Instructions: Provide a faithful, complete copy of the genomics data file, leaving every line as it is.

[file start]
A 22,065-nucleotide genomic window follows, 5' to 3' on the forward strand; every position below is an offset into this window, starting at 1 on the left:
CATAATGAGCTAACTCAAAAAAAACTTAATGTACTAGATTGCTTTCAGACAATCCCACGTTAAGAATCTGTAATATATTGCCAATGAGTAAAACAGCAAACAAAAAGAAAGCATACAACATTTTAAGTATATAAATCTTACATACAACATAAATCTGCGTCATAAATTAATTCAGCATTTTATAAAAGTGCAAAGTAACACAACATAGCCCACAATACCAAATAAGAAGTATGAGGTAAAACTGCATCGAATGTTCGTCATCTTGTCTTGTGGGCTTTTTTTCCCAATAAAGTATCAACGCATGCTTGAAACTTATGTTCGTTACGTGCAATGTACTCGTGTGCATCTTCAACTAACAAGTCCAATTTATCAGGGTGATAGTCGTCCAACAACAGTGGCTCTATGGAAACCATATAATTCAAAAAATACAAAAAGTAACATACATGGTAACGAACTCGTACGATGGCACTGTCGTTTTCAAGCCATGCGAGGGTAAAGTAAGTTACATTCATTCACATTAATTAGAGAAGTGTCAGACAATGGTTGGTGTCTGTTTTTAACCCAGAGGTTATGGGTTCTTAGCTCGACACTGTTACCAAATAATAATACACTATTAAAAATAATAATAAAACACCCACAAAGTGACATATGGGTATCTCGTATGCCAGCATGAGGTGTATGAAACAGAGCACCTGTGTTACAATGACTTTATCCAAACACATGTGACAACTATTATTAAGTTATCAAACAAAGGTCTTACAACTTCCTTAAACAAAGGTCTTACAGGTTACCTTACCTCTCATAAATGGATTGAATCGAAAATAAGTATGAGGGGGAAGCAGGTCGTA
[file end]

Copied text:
A 22,065-nucleotide genomic window follows, 5' to 3' on the forward strand; every position below is an offset into this window, starting at 1 on the left:
CATAATGAGCTAACTCAAAAAAAACTTAATGTACTAGATTGCTTTCAGACAATCCCACGTTAAGAATCTGTAATATATTGCCAATGAGTAAAACAGCAAACAAAAAGAAAGCATACAACATTTTAAGTATATAAATCTTACATACAACATAAATCTGCGTCATAAATTAATTCAGCATTTTATAAAAGTGCAAAGTAACACAACATAGCCCACAATACCAAATAAGAAGTATGAGGTAAAACTGCATCGAATGTTCGTCATCTTGTCTTGTGGGCTTTTTTTCCCAATAAAGTATCAACGCATGCTTGAAACTTATGTTCGTTACGTGCAATGTACTCGTGTGCATCTTCAACTAACAAGTCCAATTTATCAGGGTGATAGTCGTCCAACAACAGTGGCTCTATGGAAACCATATAATTCAAAAAATACAAAAAGTAACATACATGGTAACGAACTCGTACGATGGCACTGTCGTTTTCAAGCCATGCGAGGGTAAAGTAAGTTACATTCATTCACATTAATTAGAGAAGTGTCAGACAATGGTTGGTGTCTGTTTTTAACCCAGAGGTTATGGGTTCTTAGCTCGACACTGTTACCAAATAATAATACACTATTAAAAATAATAATAAAACACCCACAAAGTGACATATGGGTATCTCGTATGCCAGCATGAGGTGTATGAAACAGAGCACCTGTGTTACAATGACTTTATCCAAACACATGTGACAACTATTATTAAGTTATCAAACAAAGGTCTTACAACTTCCTTAAACAAAGGTCTTACAGGTTACCTTACCTCTCATAAATGGATTGAATCGAAAATAAGTATGAGGGGGAAGCAGGTCGTA